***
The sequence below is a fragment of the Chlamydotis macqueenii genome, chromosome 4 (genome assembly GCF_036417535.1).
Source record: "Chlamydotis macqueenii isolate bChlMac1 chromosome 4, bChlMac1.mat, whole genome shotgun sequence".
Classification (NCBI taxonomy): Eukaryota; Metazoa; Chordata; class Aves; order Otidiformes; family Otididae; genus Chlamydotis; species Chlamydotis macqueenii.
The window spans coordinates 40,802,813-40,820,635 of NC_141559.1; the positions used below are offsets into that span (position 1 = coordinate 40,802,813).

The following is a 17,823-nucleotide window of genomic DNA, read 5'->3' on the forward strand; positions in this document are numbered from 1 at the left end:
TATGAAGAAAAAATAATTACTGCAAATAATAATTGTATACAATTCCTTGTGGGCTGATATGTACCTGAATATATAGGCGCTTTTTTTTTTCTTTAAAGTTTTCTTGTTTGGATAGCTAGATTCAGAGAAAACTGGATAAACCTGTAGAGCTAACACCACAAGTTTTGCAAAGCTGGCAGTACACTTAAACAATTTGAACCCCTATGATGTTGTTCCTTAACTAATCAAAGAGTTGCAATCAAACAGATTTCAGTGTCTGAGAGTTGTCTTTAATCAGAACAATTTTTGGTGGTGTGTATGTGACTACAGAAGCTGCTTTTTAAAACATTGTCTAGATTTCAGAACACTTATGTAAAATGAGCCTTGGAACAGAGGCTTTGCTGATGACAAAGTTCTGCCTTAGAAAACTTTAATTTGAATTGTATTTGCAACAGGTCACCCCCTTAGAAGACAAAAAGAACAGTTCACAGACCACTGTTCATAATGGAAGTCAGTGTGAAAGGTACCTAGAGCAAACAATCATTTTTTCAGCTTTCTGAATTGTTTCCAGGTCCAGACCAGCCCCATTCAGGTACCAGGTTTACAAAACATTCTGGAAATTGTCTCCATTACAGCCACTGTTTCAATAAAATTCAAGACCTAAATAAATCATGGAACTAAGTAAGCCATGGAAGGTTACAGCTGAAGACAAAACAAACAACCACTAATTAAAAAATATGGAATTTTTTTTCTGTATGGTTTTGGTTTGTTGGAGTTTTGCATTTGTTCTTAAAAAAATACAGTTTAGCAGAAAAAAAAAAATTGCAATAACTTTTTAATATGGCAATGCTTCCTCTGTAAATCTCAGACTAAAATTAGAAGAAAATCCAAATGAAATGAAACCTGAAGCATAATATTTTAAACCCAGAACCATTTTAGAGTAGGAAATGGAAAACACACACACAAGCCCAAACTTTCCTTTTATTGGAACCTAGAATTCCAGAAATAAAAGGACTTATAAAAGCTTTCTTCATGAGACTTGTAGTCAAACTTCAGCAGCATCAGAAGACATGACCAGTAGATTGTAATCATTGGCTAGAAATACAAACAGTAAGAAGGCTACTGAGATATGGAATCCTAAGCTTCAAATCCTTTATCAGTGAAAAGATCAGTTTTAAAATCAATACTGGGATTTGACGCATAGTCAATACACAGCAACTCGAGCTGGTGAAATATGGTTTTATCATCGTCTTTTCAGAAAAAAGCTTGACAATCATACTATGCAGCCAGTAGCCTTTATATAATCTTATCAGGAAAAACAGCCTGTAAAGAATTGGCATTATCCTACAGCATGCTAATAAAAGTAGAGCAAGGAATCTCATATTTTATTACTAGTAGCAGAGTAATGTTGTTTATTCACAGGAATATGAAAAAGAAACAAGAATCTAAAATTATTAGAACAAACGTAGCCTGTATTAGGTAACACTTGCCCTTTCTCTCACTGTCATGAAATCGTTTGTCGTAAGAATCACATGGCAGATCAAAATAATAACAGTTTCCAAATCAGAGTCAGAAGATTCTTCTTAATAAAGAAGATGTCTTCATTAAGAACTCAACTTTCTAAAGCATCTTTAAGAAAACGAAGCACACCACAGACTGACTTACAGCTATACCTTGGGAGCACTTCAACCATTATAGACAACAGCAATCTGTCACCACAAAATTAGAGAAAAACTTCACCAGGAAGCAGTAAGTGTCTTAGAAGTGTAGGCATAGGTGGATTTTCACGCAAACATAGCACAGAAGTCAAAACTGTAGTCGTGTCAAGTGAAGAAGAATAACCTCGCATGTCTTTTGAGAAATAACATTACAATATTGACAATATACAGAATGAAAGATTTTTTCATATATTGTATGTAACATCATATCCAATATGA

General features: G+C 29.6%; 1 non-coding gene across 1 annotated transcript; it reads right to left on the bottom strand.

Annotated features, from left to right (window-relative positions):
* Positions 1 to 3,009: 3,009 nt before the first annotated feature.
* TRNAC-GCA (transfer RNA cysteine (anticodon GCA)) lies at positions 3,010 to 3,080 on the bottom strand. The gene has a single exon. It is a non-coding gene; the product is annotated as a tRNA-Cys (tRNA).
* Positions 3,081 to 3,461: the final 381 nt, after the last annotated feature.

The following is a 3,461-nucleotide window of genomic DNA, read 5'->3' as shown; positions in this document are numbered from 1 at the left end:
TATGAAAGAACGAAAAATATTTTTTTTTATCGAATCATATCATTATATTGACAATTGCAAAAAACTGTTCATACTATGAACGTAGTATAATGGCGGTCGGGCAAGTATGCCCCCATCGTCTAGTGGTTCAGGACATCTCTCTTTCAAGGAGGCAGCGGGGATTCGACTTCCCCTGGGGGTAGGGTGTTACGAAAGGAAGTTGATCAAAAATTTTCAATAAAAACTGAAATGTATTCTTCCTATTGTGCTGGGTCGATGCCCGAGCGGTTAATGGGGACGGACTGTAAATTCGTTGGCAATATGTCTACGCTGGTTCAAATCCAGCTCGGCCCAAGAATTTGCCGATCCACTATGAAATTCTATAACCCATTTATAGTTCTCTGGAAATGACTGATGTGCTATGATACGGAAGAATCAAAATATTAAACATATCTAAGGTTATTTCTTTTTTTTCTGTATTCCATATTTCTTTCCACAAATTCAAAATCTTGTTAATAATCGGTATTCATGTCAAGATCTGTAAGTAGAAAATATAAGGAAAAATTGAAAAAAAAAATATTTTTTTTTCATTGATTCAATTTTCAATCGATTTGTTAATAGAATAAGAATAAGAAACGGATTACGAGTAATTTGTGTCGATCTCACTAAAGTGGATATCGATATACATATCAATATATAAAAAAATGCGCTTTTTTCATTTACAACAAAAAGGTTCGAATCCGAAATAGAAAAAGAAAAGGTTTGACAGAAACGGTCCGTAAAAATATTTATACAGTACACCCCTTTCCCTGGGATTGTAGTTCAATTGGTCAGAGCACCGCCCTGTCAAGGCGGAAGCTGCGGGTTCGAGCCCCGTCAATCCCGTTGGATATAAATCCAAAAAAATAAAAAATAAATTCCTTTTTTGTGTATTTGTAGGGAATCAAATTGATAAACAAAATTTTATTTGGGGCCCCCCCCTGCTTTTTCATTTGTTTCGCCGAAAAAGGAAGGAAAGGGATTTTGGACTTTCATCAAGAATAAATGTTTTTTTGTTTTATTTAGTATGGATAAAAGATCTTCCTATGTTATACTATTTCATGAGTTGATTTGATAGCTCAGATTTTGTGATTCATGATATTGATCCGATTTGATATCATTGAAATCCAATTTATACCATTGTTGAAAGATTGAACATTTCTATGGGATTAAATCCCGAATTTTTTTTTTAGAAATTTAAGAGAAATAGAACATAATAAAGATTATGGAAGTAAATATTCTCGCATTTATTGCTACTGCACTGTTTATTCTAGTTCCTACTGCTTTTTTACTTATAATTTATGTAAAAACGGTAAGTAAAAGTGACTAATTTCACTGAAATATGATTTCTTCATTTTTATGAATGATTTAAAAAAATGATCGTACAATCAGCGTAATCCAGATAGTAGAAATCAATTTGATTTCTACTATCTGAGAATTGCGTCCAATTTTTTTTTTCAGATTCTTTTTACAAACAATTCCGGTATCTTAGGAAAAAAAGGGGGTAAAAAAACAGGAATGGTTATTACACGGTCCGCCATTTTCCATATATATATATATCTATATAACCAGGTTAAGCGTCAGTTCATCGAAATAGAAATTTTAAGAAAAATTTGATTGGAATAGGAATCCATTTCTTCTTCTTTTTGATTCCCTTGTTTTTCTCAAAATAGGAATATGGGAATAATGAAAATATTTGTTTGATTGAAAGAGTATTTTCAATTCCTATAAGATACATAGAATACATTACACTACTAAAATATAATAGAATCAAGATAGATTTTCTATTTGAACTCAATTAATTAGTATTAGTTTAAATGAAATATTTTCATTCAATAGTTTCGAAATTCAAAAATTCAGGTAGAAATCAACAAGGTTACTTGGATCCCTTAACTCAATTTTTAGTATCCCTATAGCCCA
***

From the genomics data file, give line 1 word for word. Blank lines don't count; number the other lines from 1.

The sequence below is a fragment of the Chlamydotis macqueenii genome, chromosome 4 (genome assembly GCF_036417535.1).